Oh, Salsa, I too
am “weary of men and strangers.”
We’re sisters of the hind and heart on this.
Must men always be . . . men? Voices
as sure as trees, mitts shall we say not soft
to sensitive muzzles, and their obsessive need
to teach tricks. I’ve had enough
of tricks, haven’t you? Strangers too:
the odd shoes, tilted hats, how they never know
which way they’re going. Let them
ride away on Hitchcock’s trains,
recede into smoke and black and white
while I rely on knowing what I know.
As to cats, you do NOT like them.
Point taken. I may admire a kitten,
but as to cats: I can live without them.
So why live with one?
Love to Nacho. I hope
you both find the right home.
Myself as well. I also am sweet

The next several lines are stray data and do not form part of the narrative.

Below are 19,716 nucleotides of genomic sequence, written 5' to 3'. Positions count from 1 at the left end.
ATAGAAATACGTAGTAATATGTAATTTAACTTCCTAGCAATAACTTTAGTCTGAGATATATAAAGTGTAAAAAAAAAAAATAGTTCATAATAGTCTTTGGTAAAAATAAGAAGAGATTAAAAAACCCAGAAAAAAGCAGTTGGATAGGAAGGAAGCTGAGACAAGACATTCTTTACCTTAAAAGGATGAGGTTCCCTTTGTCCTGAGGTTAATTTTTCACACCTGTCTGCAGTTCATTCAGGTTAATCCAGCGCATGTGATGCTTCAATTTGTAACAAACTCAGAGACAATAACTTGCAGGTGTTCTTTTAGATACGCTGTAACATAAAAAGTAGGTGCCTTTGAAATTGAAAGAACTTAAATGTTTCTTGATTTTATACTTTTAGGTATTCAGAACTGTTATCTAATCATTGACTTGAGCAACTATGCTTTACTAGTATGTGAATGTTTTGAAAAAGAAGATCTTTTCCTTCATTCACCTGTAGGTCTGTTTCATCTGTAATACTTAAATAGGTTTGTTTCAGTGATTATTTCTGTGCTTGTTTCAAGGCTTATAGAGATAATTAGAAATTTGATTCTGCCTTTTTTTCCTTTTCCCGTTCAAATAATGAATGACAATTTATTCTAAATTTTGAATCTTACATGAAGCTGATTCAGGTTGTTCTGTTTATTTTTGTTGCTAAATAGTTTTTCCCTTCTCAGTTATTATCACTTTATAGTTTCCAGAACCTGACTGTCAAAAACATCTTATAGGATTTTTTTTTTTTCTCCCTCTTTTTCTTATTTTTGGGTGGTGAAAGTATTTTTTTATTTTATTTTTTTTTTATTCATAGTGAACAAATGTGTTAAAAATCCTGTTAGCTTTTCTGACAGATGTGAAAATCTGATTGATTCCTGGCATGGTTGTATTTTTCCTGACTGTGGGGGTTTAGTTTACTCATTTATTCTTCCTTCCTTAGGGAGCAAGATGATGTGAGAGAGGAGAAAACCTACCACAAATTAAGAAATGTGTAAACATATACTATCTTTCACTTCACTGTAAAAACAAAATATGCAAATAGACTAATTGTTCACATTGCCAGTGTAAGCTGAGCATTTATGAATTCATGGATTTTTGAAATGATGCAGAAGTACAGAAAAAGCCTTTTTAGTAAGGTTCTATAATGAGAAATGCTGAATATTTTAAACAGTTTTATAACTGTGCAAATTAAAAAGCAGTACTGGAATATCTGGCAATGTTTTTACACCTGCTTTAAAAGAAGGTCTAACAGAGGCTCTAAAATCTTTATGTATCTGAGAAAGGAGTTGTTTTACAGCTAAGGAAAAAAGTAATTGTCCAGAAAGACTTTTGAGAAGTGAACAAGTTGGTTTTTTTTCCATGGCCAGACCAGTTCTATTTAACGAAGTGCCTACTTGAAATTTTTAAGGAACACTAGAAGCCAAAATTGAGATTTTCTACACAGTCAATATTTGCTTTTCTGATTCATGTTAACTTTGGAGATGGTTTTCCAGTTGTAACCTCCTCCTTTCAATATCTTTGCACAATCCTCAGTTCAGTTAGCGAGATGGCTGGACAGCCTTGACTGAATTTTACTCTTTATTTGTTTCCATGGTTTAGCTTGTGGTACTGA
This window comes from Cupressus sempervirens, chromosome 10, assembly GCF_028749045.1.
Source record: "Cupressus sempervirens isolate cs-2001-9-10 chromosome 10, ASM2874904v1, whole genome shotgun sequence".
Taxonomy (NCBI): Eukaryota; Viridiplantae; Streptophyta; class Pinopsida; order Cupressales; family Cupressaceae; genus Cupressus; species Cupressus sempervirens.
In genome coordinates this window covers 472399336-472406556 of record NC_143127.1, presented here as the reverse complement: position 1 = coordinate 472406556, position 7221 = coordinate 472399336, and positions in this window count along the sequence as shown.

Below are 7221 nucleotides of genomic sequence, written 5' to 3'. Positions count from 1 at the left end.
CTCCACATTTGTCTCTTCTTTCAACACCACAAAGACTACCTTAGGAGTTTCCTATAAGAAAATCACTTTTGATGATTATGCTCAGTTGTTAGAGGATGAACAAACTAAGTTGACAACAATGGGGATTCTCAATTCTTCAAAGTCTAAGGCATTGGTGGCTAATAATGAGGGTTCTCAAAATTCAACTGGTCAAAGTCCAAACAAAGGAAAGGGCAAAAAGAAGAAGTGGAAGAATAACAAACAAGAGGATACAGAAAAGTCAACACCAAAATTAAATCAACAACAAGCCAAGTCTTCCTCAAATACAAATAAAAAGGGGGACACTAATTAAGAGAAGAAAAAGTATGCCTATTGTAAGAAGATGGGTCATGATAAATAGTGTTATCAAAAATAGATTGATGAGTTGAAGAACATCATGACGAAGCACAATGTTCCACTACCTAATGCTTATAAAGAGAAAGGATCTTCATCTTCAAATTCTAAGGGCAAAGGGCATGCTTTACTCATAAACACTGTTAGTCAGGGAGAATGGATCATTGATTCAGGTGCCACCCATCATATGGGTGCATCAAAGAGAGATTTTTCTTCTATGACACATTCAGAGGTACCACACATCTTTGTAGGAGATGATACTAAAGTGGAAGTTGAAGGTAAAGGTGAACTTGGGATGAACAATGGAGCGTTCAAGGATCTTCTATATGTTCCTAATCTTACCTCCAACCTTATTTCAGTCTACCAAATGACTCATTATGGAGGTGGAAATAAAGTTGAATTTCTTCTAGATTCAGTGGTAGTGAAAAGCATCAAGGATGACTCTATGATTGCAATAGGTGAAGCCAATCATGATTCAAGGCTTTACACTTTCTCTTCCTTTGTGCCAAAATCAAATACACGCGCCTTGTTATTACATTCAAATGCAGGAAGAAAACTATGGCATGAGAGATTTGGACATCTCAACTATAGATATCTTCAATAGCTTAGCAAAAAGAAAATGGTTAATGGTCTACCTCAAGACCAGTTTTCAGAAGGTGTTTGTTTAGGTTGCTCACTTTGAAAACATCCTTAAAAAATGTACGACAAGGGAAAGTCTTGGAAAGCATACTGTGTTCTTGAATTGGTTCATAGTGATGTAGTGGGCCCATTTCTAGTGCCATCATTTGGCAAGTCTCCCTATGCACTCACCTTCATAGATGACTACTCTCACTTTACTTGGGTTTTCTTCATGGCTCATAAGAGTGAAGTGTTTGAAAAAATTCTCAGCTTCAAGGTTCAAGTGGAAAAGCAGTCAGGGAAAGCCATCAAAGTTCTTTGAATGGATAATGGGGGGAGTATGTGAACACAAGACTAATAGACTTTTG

when someone gets to know me.
Cathleen Calbert’s poetry, short fiction, and creative nonfiction have appeared in many publications, including The New Republic, The New York Times, The Paris Review, Poetry, and The Women’s Review of Books. She is the author of three books of poetry: Lessons in Space (University of Florida Press), Bad Judgment (Sarabande Books), and Sleeping with a Famous Poet (C.W. Books). Her awards include The Nation Discovery Award, a Pushcart Prize, and the Tucker Thorp Professorship at Rhode Island College, where she currently teaches.